Friday, August 06, 2010

Rugby regaining foothold among NZ public

What a difference a year and a tweaking of rugby's laws can make.
Twelve months ago a Christchurch crowd of less 20,000 watched a tepid affair between the All Blacks and Italy, prompting New Zealand Rugby Union (NZRU) officials to reconsider the city as a venue for big tests.

Tomorrow night a sellout of close to 39,000 will watch the second Bledisloe Cup test, following a week in which rugby and the return "home" of Wallabies coach Robbie Deans has received widespread coverage.

It all points to an upswing in public support for the national game, particularly in Christchurch, a barometer for measuring interest since the NZRU chose incumbent Graham Henry over Deans for the national coaching post following the 2007 World Cup failure.

Disgruntlement with that decision has lingered and the subsequent football World Cup heroics of the All Whites along with an average Super 14 return for New Zealand teams suggested rugby's fan base may suffer a hit.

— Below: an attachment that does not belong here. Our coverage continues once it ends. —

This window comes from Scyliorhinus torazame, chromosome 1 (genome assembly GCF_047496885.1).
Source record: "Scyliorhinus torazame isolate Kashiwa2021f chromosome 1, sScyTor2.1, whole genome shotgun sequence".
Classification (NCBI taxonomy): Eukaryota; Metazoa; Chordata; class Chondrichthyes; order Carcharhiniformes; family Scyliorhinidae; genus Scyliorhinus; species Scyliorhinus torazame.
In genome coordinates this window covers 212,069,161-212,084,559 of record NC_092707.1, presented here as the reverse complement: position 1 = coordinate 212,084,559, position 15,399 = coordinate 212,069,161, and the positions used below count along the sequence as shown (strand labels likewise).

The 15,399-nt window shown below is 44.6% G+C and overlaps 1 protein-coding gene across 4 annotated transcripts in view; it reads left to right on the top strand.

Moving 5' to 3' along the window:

However, the All Blacks' compelling style - prompted by new law interpretations - and winning the first six tests of the year may have swung the pendulum back, according to assistant coach Wayne Smith.

"I've sensed since the beginning of the year, before the Irish test, a real shift of support behind the team," he said.
"You have to earn respect. It's hard-earned and it's easily lost.
"They're a knowledgable public, which is good for us. The boss (Henry) has always said high expectations are great because you wouldn't play any good if you didn't have them."

First five-eighth Daniel Carter believed the increased visits by All Blacks players into the community during test weeks was good for the sport and he had noticed their growing popularity.

Captain Richie McCaw said the 2011 World Cup in New Zealand may be entering the consciousness of fans.

"I don't know if next year's got something to do with it but certainly, there's a bit more excitement around the game," he said.
"People who wouldn't normally say too much or who don't watch a lot of rugby, all of a sudden talk to you about enjoying what they see."

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